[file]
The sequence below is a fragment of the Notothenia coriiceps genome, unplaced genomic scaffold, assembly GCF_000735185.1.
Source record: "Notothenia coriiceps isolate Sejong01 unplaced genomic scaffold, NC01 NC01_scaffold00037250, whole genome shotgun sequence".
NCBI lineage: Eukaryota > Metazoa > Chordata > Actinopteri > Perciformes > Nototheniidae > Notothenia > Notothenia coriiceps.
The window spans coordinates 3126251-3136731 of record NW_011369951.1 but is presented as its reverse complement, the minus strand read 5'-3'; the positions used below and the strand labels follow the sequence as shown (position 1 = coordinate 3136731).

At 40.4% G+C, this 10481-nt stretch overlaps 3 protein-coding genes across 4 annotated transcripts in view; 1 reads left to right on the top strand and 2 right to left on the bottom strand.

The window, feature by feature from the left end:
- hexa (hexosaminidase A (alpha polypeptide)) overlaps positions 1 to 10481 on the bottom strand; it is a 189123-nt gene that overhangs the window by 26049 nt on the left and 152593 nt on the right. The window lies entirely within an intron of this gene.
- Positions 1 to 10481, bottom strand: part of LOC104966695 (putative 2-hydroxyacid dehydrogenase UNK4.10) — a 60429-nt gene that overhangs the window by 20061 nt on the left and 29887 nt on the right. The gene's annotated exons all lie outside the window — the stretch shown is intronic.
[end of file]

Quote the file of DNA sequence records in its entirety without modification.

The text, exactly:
The sequence below is a fragment of the Notothenia coriiceps genome, unplaced genomic scaffold, assembly GCF_000735185.1.
Source record: "Notothenia coriiceps isolate Sejong01 unplaced genomic scaffold, NC01 NC01_scaffold00037250, whole genome shotgun sequence".
NCBI lineage: Eukaryota > Metazoa > Chordata > Actinopteri > Perciformes > Nototheniidae > Notothenia > Notothenia coriiceps.
The window spans coordinates 3126251-3136731 of record NW_011369951.1 but is presented as its reverse complement, the minus strand read 5'-3'; the positions used below and the strand labels follow the sequence as shown (position 1 = coordinate 3136731).

At 40.4% G+C, this 10481-nt stretch overlaps 3 protein-coding genes across 4 annotated transcripts in view; 1 reads left to right on the top strand and 2 right to left on the bottom strand.

The window, feature by feature from the left end:
- hexa (hexosaminidase A (alpha polypeptide)) overlaps positions 1 to 10481 on the bottom strand; it is a 189123-nt gene that overhangs the window by 26049 nt on the left and 152593 nt on the right. The window lies entirely within an intron of this gene.
- Positions 1 to 10481, bottom strand: part of LOC104966695 (putative 2-hydroxyacid dehydrogenase UNK4.10) — a 60429-nt gene that overhangs the window by 20061 nt on the left and 29887 nt on the right. The gene's annotated exons all lie outside the window — the stretch shown is intronic.